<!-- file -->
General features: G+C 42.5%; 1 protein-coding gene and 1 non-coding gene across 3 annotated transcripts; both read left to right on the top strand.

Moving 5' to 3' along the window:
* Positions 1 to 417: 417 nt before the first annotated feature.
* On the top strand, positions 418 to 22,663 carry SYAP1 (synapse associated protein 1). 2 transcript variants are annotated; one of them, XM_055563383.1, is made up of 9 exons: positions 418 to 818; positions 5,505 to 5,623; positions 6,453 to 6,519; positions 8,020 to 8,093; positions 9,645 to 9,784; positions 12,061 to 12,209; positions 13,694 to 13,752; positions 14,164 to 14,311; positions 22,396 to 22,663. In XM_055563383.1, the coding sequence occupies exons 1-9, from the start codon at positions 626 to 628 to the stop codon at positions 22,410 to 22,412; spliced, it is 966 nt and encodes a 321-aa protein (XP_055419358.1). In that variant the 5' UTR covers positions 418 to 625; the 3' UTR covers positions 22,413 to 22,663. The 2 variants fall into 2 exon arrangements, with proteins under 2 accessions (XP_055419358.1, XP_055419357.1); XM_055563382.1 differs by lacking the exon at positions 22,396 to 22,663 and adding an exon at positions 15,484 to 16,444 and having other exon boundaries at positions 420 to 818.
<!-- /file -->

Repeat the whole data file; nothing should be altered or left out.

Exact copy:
General features: G+C 42.5%; 1 protein-coding gene and 1 non-coding gene across 3 annotated transcripts; both read left to right on the top strand.

Moving 5' to 3' along the window:
* Positions 1 to 417: 417 nt before the first annotated feature.
* On the top strand, positions 418 to 22,663 carry SYAP1 (synapse associated protein 1). 2 transcript variants are annotated; one of them, XM_055563383.1, is made up of 9 exons: positions 418 to 818; positions 5,505 to 5,623; positions 6,453 to 6,519; positions 8,020 to 8,093; positions 9,645 to 9,784; positions 12,061 to 12,209; positions 13,694 to 13,752; positions 14,164 to 14,311; positions 22,396 to 22,663. In XM_055563383.1, the coding sequence occupies exons 1-9, from the start codon at positions 626 to 628 to the stop codon at positions 22,410 to 22,412; spliced, it is 966 nt and encodes a 321-aa protein (XP_055419358.1). In that variant the 5' UTR covers positions 418 to 625; the 3' UTR covers positions 22,413 to 22,663. The 2 variants fall into 2 exon arrangements, with proteins under 2 accessions (XP_055419358.1, XP_055419357.1); XM_055563382.1 differs by lacking the exon at positions 22,396 to 22,663 and adding an exon at positions 15,484 to 16,444 and having other exon boundaries at positions 420 to 818.